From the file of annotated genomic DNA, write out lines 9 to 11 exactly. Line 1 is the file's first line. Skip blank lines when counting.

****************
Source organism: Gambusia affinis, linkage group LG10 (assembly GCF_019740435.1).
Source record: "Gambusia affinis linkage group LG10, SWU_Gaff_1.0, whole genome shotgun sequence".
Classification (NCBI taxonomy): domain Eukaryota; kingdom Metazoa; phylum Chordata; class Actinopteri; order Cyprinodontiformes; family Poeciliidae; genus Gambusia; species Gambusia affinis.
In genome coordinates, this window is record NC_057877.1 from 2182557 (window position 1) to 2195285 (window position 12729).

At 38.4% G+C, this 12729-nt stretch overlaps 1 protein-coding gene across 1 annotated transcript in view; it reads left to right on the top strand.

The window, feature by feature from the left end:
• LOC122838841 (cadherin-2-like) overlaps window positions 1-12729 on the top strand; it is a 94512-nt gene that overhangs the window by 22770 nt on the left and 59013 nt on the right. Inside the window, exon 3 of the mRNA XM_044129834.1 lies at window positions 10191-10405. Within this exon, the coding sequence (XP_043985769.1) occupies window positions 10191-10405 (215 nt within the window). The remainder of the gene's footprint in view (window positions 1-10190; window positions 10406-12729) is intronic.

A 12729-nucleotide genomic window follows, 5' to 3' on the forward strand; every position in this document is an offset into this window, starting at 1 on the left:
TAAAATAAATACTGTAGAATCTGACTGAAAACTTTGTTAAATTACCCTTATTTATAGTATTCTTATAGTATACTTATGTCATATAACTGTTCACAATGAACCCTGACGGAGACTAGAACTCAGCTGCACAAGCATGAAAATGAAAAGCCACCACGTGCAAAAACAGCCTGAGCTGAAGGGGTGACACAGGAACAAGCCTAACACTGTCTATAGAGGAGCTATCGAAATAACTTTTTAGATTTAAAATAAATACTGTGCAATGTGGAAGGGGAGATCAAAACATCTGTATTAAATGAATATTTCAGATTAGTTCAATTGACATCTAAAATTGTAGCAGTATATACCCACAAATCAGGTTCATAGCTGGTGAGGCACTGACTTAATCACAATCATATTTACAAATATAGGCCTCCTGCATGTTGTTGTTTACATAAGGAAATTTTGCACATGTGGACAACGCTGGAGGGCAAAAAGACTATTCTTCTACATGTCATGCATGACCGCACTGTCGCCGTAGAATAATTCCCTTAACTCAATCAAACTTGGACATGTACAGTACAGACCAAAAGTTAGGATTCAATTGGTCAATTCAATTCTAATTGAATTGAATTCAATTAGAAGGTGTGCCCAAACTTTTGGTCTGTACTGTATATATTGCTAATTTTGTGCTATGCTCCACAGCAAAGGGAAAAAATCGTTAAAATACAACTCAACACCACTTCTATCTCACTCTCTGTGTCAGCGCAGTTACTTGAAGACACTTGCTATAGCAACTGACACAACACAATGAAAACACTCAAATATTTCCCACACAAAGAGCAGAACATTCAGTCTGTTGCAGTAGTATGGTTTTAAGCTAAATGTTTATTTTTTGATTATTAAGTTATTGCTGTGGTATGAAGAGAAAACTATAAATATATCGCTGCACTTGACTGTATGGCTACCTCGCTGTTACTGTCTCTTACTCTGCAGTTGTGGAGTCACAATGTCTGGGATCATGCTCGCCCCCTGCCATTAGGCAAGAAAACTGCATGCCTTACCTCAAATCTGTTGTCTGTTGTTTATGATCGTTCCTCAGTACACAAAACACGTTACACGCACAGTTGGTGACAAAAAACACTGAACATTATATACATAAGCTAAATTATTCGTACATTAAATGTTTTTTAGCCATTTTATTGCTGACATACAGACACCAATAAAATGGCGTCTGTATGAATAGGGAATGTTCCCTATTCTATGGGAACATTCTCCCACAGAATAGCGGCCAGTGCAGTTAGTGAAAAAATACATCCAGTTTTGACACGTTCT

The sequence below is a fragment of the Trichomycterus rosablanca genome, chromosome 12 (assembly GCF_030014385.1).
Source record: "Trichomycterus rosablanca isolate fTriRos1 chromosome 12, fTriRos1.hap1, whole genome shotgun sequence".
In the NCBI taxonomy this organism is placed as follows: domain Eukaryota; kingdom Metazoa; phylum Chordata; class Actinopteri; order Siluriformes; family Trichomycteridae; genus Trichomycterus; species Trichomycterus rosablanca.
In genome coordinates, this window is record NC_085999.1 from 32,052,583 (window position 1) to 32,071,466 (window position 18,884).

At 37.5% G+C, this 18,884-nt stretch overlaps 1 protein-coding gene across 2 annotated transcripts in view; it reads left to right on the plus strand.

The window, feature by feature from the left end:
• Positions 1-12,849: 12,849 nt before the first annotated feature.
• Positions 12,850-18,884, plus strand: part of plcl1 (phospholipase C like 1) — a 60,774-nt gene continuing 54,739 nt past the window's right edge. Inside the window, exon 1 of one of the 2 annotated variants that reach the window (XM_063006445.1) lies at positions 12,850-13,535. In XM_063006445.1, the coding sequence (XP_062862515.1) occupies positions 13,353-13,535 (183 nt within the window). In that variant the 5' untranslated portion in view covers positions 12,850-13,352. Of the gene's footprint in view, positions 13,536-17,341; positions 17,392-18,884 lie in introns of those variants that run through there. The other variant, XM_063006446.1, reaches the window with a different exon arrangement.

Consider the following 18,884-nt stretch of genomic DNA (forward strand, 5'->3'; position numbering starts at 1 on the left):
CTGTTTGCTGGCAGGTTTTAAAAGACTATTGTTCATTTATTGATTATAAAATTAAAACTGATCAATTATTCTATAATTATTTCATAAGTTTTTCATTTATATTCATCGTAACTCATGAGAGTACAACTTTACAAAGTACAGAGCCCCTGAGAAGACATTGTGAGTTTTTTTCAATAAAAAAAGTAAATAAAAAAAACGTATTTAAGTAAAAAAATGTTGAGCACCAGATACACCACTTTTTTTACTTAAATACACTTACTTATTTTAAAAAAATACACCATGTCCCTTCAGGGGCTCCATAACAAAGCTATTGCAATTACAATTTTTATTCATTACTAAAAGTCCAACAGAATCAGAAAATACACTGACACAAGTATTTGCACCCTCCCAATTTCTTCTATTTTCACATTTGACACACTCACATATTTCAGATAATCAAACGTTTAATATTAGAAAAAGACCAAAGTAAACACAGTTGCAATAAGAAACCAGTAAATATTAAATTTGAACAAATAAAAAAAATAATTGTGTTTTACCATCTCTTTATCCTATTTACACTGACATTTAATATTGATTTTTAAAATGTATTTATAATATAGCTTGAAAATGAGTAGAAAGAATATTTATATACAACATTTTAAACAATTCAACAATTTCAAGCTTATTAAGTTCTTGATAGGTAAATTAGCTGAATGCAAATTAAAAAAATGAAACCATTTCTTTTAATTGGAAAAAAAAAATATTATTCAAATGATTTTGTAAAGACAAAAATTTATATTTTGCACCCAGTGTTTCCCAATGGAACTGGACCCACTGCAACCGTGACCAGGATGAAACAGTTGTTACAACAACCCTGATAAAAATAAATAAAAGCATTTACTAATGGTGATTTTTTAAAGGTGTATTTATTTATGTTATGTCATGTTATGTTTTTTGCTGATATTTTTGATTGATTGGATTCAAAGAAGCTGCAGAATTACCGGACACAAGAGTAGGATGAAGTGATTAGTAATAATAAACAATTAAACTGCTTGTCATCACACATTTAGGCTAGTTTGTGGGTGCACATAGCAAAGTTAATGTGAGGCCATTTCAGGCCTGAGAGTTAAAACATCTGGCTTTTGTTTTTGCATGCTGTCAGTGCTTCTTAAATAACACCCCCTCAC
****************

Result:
TAAAATAAATACTGTAGAATCTGACTGAAAACTTTGTTAAATTACCCTTATTTATAGTATTCTTATAGTATACTTATGTCATATAACTGTTCACAATGAACCCTGACGGAGACTAGAACTCAGCTGCACAAGCATGAAAATGAAAAGCCACCACGTGCAAAAACAGCCTGAGCTGAAGGGGTGACACAGGAACAAGCCTAACACTGTCTATAGAGGAGCTATCGAAATAACTTTTTAGATTTAAAATAAATACTGTGCAATGTGGAAGGGGAGATCAAAACATCTGTATTAAATGAATATTTCAGATTAGTTCAATTGACATCTAAAATTGTAGCAGTATATACCCACAAATCAGGTTCATAGCTGGTGAGGCACTGACTTAATCACAATCATATTTACAAATATAGGCCTCCTGCATGTTGTTGTTTACATAAGGAAATTTTGCACATGTGGACAACGCTGGAGGGCAAAAAGACTATTCTTCTACATGTCATGCATGACCGCACTGTCGCCGTAGAATAATTCCCTTAACTCAATCAAACTTGGACATGTACAGTACAGACCAAAAGTTAGGATTCAATTGGTCAATTCAATTCTAATTGAATTGAATTCAATTAGAAGGTGTGCCCAAACTTTTGGTCTGTACTGTATATATTGCTAATTTTGTGCTATGCTCCACAGCAAAGGGAAAAAATCGTTAAAATACAACTCAACACCACTTCTATCTCACTCTCTGTGTCAGCGCAGTTACTTGAAGACACTTGCTATAGCAACTGACACAACACAATGAAAACACTCAAATATTTCCCACACAAAGAGCAGAACATTCAGTCTGTTGCAGTAGTATGGTTTTAAGCTAAATGTTTATTTTTTGATTATTAAGTTATTGCTGTGGTATGAAGAGAAAACTATAAATATATCGCTGCACTTGACTGTATGGCTACCTCGCTGTTACTGTCTCTTACTCTGCAGTTGTGGAGTCACAATGTCTGGGATCATGCTCGCCCCCTGCCATTAGGCAAGAAAACTGCATGCCTTACCTCAAATCTGTTGTCTGTTGTTTATGATCGTTCCTCAGTACACAAAACACGTTACACGCACAGTTGGTGACAAAAAACACTGAACATTATATACATAAGCTAAATTATTCGTACATTAAATGTTTTTTAGCCATTTTATTGCTGACATACAGACACCAATAAAATGGCGTCTGTATGAATAGGGAATGTTCCCTATTCTATGGGAACATTCTCCCACAGAATAGCGGCCAGTGCAGTTAGTGAAAAAATACATCCAGTTTTGACACGTTCT

The sequence below is a fragment of the Trichomycterus rosablanca genome, chromosome 12 (assembly GCF_030014385.1).
Source record: "Trichomycterus rosablanca isolate fTriRos1 chromosome 12, fTriRos1.hap1, whole genome shotgun sequence".